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Under Privette v. Superior Court (1993) 5 Cal.4th 689 (Privette), an independent contractor's employee generally may not recover tort damages for work-related injuries from the contractor's hirer. Plaintiff filed suit against Evergreen and two of its contractors for general negligence after he was injured at work when he drove a maintenance van into a shipping container. Plaintiff was employed with PCMC, which had been hired by Evergreen. The Court of Appeal affirmed the trial court's grant of summary judgment to defendants based on the Privette doctrine. The court held that defendants met their burden as the moving parties on summary judgment and plaintiff failed to raise a triable issue of material fact. View "Alvarez v. Seaside Transportation Services LLC" on Justia Law

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Plaintiffs filed this diversity action against Fundacion Damas, Inc. and Banco Popular de Puerto Rico alleging (1) Fundacion was the owner and operator of Hospital Damas, (2) Fundacion committed medical malpractice under Articles 1892 and 1803 of the Puerto Rico Civil Code, and (3) Fundacion and Banco Popular committed negligence by mismanaging funds of a trust. The district court granted Banco Popular’s motion to dismiss count three and Fundacion’s motion for summary judgment on counts one and three. The First Circuit affirmed, holding that Plaintiffs failed to present the court with a developed argument that was convincing enough to disturb the judgment of the district court. View "Vargas-Colon v. Fundacion Damas, Inc." on Justia Law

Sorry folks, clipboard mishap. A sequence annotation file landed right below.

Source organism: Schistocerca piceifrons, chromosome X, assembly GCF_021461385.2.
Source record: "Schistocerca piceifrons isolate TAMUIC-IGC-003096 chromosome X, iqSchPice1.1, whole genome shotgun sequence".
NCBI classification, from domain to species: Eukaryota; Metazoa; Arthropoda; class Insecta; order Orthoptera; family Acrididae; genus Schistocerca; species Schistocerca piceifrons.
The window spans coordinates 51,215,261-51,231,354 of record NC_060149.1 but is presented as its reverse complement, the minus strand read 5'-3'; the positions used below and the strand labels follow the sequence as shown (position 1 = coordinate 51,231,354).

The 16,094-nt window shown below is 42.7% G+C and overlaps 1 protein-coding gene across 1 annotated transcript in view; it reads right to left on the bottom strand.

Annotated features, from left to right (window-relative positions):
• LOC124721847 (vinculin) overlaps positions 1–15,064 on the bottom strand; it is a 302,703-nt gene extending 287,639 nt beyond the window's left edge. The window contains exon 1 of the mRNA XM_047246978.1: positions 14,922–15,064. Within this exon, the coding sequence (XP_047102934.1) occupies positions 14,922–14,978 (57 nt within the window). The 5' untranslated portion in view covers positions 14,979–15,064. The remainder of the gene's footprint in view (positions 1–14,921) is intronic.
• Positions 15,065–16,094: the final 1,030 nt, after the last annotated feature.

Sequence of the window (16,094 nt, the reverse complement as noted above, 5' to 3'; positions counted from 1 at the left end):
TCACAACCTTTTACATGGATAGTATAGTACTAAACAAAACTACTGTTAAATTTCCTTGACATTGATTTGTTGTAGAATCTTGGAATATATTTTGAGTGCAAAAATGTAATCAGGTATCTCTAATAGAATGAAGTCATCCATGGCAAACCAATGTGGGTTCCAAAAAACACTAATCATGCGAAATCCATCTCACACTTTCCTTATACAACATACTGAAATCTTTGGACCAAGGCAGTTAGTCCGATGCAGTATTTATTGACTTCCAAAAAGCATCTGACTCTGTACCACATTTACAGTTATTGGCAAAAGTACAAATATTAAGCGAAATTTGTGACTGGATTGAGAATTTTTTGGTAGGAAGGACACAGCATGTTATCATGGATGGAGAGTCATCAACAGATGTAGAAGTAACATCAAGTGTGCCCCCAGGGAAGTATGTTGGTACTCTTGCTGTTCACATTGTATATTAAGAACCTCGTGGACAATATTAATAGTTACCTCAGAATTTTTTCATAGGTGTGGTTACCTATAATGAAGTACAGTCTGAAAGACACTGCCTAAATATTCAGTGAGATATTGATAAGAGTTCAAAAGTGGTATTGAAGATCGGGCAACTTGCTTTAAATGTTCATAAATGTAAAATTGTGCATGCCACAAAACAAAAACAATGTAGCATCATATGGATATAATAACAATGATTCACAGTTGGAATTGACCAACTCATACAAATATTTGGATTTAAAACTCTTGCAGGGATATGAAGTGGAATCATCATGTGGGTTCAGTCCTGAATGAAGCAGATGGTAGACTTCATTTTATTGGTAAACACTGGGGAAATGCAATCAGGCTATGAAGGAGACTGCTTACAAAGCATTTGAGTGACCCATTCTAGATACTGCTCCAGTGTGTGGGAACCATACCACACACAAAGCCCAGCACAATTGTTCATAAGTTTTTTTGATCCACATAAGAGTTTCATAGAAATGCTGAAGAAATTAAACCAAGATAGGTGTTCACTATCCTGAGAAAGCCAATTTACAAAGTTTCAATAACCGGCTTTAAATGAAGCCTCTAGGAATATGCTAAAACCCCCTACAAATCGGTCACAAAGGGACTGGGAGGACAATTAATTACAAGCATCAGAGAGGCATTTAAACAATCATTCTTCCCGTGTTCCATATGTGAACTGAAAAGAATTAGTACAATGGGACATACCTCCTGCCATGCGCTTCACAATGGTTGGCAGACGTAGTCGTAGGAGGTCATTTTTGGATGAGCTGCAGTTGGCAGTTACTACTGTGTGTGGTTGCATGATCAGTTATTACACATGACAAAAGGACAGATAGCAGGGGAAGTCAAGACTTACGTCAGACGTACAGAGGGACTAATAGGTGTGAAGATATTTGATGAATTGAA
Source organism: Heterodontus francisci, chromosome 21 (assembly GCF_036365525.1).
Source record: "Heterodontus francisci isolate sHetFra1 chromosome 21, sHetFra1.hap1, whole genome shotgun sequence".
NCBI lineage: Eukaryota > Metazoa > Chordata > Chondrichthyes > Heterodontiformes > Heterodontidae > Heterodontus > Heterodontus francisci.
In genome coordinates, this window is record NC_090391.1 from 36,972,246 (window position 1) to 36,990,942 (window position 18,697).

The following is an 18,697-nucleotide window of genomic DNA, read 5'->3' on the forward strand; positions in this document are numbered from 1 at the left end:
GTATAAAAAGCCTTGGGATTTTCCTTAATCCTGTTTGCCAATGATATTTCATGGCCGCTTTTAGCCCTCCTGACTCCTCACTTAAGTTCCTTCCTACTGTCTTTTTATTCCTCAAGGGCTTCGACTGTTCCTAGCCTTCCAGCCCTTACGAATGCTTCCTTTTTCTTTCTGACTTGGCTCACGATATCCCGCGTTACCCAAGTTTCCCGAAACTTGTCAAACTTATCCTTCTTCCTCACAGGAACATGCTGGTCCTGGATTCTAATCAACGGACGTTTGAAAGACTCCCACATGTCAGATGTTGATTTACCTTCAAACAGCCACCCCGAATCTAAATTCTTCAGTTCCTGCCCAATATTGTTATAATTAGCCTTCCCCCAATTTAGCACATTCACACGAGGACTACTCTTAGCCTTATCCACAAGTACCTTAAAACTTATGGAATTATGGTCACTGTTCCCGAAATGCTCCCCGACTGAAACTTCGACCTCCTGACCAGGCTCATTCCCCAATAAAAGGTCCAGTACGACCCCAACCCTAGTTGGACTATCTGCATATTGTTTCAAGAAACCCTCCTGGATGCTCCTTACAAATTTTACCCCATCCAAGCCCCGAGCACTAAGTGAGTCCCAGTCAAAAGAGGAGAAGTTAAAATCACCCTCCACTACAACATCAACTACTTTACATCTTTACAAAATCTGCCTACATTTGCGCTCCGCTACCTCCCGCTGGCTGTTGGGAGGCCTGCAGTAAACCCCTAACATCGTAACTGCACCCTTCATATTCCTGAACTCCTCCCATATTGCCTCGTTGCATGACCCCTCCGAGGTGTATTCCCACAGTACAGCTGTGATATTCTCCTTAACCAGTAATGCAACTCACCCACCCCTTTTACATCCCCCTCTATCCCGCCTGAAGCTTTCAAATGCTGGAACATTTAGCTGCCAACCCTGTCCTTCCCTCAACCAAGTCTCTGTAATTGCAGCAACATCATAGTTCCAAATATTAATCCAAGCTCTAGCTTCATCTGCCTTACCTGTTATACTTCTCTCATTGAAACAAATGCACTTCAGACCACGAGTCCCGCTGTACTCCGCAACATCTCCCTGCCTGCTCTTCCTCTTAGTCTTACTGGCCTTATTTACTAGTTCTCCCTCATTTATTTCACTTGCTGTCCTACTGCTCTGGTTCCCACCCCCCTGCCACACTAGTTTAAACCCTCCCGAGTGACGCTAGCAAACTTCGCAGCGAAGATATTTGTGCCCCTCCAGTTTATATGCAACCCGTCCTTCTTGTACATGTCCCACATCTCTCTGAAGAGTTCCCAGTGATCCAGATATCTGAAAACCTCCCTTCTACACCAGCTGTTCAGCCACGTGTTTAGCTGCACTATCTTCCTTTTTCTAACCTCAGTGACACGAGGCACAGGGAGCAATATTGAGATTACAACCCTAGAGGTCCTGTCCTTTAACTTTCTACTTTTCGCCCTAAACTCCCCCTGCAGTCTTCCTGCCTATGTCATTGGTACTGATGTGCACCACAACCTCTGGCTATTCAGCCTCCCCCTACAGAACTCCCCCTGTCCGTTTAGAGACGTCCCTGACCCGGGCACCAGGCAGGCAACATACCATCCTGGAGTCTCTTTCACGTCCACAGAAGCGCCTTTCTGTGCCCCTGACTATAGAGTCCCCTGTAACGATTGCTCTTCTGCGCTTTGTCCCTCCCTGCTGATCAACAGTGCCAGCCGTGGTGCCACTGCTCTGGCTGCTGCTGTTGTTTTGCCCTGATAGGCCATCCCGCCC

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Plaintiffs, Pamela and Nick McCarty, filed suit against Hillstone, alleging a premises liability claim after Pamela slipped and fell at one of defendant's restaurants. The Fifth Circuit affirmed the district court's grant of summary judgment dismissal and held that plaintiffs failed to identify evidence from which a jury could, under any of the three methods of proof outlined in Wal-Mart Stores, Inc. v. Reece, 81 S.W.3d 12, 814–15 (Tex. 2002), conclude that Hillstone had actual or constructive knowledge of the restaurant floor's allegedly dangerous condition. View "McCarty v. Hillstone Restaurant Group, Inc." on Justia Law